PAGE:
Standing in his very own brick-and-mortar coffee shop, Blak Coffee Kenosha owner DeShaun Foster talked about everyone he had to thank for each step of his journey.
From his grandmother sneaking him a cup of coffee as a child to a local state representative finding him a location, Foster moved forward with a network of supporters to bring what local business owner Alvin Owens said is the only Black-owned coffee shop in Kenosha County .
Blak Coffee, 5615 Seventh Ave., will celebrate its grand opening on Saturday, Feb. 4, starting at 7 am and going until 3 pm
Local community leaders are expected to attend the ribbon cutting.
The event will also feature pastries from fellow local business From Scratch Bakery and Café.
Family and coffee
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For Foster, coffee is tied closely to memories of his family. His menu reflects this, with each drink named and themed after a relative, including his grandmothers. Lela and Cora’s Special Blak Blend is described as “a bold black coffee with the aroma of being at Grandma’s house.”
Foster recalled his first time trying coffee as a boy.
Mornings at his paternal grandmother’s house always smelled like coffee, he said, and he remembered her secretly sneaking him a cup.
“She said ‘you’re not supposed to have this, but try it,'” Foster said.
It would be many years later, early on in the pandemic, when the idea of starting his own coffee business came about.
Foster was in the drive-thru of a Dunkin’ Donuts with his daughter, Jonessa, now in second grade, when she said he should start his own coffee shop.
Foster later brought the idea to Regimen Barber Collective owner Owens, a local community leader.
“I was expecting him to say no, but his eyes lit up,” Foster said. “Without him, this would still be an idea.”
Owens said he and other business owners have worked over the years to build a support network to help local Black-owned startups like Foster’s coffee shop.
“Coming from the ‘urban community,’ you don’t know if there’s a network to support you,” Owens said. “What we’ve done these past years is build a network.”
Just over a year ago, in early January 2022, Foster launched his pop-up coffee shop in the back of Owen’s barbershop. He spent the next year attending events and finding connections, building what Owens describes as a “labor of love” for the community.
“I’m very proud of him. He started here in my barbershop,” Owens said. “I first met him for my college tours. Now he’s a grown man opening up a business. I’m just overwhelmingly proud of him.”
It was during one of those pop-up shops that Foster met state Rep. Tod Ohnstad, who represents Kenosha. Foster said he talked about the difficulties of being a Black business owner.
“I asked him if he had considered a brick-and-mortar shop,” Ohnstad said. “He didn’t think it was possible because of rent and other costs. I said, ‘well, I’ll keep my thinking cap on.’”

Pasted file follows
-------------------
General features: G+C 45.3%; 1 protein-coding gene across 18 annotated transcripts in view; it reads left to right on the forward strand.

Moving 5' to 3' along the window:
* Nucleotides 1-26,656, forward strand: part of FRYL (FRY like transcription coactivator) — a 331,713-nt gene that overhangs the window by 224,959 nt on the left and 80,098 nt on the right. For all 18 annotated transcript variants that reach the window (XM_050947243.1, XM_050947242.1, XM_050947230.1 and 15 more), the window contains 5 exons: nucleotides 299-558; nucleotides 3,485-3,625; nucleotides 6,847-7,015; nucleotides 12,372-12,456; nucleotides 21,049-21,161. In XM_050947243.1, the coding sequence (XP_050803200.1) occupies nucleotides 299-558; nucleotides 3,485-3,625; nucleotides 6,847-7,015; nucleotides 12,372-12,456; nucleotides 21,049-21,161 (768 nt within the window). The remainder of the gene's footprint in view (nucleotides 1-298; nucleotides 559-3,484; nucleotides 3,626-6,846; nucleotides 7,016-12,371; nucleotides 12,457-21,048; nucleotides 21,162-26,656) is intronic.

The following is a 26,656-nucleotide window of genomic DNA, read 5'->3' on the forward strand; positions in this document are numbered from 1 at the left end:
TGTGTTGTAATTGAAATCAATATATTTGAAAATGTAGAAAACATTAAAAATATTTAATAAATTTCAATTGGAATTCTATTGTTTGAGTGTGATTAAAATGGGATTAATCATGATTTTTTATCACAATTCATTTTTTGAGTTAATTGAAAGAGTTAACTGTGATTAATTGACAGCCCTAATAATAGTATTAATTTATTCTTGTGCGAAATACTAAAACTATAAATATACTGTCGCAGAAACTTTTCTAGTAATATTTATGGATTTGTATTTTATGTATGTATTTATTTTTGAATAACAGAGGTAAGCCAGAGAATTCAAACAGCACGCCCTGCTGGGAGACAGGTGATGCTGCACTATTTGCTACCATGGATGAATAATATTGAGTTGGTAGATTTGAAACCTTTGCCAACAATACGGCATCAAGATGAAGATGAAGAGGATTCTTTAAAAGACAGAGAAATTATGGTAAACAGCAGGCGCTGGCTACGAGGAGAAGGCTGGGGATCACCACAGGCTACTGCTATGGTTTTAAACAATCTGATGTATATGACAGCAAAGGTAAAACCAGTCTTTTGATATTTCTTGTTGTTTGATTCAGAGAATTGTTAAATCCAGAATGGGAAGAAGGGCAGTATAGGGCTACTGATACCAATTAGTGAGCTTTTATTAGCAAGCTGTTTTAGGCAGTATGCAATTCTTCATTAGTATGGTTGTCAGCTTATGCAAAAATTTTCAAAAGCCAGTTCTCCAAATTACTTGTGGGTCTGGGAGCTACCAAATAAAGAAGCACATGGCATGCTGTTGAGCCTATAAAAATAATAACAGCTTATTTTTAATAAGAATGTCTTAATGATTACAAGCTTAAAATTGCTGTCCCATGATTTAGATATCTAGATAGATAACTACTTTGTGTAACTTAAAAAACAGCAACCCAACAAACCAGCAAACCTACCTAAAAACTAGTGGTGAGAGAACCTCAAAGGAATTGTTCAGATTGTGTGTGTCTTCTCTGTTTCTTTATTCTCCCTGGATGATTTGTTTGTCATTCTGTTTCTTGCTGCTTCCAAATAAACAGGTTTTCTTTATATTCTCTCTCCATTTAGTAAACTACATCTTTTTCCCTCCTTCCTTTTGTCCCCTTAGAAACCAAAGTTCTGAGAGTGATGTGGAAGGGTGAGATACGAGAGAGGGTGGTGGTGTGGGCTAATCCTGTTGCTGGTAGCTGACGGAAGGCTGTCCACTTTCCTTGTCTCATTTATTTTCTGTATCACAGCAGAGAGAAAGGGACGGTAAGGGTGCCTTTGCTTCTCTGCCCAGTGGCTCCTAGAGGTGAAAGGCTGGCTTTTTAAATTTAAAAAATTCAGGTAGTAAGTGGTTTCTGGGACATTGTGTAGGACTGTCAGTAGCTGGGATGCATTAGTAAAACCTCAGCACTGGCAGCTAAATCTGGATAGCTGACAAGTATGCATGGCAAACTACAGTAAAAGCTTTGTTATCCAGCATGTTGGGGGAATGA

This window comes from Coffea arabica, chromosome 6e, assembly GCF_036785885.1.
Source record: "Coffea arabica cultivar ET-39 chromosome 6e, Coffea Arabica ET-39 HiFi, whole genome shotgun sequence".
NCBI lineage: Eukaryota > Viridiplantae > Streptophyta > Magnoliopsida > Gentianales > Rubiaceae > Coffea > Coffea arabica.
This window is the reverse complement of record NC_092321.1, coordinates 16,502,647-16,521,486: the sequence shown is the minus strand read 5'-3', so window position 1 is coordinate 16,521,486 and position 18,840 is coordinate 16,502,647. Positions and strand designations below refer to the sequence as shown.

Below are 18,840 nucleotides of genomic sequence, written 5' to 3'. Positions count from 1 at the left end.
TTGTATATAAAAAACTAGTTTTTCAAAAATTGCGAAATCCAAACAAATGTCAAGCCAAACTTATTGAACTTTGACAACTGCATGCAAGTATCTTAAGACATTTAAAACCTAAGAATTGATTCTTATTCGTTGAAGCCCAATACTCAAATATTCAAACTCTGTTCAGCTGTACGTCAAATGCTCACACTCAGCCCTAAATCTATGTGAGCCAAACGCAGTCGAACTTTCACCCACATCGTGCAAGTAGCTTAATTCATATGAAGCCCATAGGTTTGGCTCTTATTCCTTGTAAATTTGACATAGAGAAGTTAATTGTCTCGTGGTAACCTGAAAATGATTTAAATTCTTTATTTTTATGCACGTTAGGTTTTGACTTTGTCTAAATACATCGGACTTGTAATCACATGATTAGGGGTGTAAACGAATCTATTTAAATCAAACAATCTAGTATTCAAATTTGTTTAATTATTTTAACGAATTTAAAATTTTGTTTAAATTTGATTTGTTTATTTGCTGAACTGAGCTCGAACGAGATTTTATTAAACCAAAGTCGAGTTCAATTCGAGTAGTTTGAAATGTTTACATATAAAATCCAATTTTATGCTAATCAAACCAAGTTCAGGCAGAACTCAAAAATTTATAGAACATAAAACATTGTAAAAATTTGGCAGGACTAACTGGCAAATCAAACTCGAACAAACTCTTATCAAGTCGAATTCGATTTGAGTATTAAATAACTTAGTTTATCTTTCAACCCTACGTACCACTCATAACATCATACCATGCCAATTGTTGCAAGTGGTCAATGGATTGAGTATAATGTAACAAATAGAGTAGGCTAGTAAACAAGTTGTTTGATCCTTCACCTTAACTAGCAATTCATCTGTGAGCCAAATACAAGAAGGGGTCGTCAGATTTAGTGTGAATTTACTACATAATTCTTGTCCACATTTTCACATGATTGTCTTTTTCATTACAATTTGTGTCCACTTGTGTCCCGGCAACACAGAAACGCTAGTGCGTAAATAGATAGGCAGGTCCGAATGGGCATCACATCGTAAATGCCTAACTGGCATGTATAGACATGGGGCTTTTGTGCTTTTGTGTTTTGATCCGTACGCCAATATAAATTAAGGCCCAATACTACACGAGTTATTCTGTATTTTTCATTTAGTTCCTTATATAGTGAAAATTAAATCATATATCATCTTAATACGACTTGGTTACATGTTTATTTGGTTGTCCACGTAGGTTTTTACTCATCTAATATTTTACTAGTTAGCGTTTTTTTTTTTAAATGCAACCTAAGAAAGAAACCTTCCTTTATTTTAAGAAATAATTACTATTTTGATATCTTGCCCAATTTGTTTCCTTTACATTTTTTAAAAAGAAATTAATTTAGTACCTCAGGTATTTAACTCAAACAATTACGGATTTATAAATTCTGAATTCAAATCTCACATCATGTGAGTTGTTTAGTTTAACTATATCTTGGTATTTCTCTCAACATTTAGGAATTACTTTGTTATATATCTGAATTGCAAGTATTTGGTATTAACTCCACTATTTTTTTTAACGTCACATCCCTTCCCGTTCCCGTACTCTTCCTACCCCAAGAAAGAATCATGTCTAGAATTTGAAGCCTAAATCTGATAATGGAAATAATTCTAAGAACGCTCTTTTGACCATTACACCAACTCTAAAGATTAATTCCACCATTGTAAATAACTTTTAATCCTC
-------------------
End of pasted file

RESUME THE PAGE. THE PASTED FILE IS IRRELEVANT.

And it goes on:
Ohnstad said he took a drive through the Downtown area and spotted a vacant location next to Kenosha Creative Space, which formerly housed Blue House Books before that business moved to a larger space.
Ohnstad connected Foster with Creative Space Executive Director Francisco Loyola, who said Foster’s potential to grow and community-oriented nature convinced them to offer him the location.
“DeShaun was a good fit for the space,” Loyola said. “As a community, we need to connect more. I cannot think of a better way than over good food, music, art and coffee. We discover we’re more alike than different.”
KENOSHA NEWS FILE PHOTO
Ohnstad also helped Foster get a state grant through the Main Street Program.
“One nice thing about this job is sometimes you get to do something good for somebody,” Ohnstad said. “I think it’ll be a great success, and I’m looking forward to that cup of coffee.”
Ready to open
After months of renovation work, Foster is excited to be standing in his own space, bringing a level of stability to his business that was impossible as a pop-up.
“This means everything to me. This is something I never would have even envisioned happening,” Foster said. “I’m excited to become a staple in the community.”
Foster has created a community-oriented space that showcases his inspiration, from its drink names to the wall of photos of people important to Foster, including Owens.
“I didn’t know he’d hung it up,” Owens said of his portrait. “I got emotional; tears in my eyes.”
Also on the wall are his grandmothers, both of whom died before the shop opened.
“I was hoping one of them would be here to experience it,” Foster said.
Culture and coffee
Foster said Blak Coffee will be a family-friendly space for all ages.
Wanting to convey culture along with his coffee, Foster plans to play older music that “maybe you didn’t like as a kid.”
An acquired taste, much like coffee.
His daughter Jonessa certainly agreed with that assessment of coffee after sneaking a drink, much like her father did decades ago.
She said she much prefers her signature drink, JoJo’s CoCo, a sweet and chocolatey drink made with almond milk. Time will tell if she acquires a taste for coffee, like her father did.
Foster expressed his excitement for the ribbon cutting on Saturday and invited the public to visit.
“It’s going to be eight hours of good coffee, good music and people just enjoying being here,” he said.
Blak Coffee had a soft opening Wednesday, the first day of Black History Month.
Owens said the new business conveys an aspect of the month that is sometimes glossed over.
“The month should be a celebration of our culture — and not just be about slavery and darkness,” Owens said.
Foster, who grew up in Kenosha and opened a business celebrating his family and Black culture, is someone worth supporting, Owens added.
“DeShaun is a Kenosha kid,” Owens said. “Just like with the Tenuta family and the Paiellis, we want people to support this new Kenosha tradition.”
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